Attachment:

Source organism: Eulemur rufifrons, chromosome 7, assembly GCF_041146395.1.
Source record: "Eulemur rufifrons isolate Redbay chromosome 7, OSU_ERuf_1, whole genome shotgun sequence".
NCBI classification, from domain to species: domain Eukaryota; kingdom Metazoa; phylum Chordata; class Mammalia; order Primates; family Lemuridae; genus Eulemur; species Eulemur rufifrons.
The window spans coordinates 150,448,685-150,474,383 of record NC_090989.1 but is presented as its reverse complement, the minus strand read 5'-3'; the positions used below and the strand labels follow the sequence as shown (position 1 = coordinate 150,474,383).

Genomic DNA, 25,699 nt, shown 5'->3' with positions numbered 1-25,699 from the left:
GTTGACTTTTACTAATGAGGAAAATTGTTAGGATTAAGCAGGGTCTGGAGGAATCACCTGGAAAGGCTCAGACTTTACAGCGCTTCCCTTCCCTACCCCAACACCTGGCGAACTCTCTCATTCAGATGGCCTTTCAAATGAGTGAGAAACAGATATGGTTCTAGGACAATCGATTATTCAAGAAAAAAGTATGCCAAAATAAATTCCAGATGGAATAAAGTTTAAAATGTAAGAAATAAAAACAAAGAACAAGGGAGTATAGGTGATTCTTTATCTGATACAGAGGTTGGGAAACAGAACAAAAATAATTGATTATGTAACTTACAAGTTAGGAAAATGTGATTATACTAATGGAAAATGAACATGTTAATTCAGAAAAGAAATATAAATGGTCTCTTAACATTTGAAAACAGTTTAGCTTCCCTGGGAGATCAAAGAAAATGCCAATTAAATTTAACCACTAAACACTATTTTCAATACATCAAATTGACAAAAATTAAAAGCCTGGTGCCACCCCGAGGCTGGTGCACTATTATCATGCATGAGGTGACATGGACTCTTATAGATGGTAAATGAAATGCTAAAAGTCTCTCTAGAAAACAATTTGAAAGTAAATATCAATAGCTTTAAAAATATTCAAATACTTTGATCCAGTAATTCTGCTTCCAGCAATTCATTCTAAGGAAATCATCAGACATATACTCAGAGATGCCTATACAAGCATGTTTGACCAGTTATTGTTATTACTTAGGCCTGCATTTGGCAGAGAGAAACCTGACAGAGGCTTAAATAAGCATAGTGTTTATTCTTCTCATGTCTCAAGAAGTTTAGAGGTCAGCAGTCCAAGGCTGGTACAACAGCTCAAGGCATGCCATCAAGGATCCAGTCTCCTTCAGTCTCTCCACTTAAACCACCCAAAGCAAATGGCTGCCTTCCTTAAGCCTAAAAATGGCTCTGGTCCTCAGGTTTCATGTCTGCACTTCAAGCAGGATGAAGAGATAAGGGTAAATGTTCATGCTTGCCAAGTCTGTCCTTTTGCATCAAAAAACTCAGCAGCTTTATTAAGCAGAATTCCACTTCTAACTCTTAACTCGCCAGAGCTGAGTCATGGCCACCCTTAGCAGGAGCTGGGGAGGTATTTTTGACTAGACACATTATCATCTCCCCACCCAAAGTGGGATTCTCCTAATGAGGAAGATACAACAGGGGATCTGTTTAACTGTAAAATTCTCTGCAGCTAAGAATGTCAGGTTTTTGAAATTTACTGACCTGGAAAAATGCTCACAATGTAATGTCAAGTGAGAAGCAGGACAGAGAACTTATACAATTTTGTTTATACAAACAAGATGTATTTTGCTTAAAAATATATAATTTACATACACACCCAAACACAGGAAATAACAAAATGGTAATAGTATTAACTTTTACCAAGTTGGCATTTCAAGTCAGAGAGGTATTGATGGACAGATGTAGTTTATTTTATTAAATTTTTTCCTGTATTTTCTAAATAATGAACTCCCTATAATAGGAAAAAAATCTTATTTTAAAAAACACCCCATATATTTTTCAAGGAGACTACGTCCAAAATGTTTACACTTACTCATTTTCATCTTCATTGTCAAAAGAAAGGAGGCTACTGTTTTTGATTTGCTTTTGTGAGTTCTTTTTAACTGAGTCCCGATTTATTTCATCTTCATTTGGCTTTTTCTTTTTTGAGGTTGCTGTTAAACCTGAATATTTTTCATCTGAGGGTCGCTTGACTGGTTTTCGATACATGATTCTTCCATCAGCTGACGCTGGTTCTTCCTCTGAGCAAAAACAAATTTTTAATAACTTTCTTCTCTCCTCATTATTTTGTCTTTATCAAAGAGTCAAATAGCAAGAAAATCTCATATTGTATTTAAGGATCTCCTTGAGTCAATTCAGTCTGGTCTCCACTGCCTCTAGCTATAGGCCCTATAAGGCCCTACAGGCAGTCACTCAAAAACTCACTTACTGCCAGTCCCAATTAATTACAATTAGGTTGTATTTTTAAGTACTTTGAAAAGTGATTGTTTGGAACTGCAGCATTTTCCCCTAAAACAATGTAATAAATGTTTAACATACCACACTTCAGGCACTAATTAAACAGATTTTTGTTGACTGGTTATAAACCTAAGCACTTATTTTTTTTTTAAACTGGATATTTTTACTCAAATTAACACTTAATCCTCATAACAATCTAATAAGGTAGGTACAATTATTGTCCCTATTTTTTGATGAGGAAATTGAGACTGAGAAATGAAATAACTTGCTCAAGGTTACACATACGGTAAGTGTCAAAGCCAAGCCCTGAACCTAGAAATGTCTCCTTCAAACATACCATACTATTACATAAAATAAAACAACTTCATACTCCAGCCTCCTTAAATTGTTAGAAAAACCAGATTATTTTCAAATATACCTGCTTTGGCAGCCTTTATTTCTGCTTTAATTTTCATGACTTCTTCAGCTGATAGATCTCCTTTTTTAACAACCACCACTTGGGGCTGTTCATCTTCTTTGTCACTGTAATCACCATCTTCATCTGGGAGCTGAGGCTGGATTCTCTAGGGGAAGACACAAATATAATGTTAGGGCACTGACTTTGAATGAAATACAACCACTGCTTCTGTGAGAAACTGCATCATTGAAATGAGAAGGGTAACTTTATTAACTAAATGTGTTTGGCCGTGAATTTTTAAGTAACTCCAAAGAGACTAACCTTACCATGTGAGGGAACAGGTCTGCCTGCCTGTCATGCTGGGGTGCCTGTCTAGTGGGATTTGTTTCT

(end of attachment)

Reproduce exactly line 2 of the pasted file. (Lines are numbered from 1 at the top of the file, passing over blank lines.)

Source record: "Eulemur rufifrons isolate Redbay chromosome 7, OSU_ERuf_1, whole genome shotgun sequence".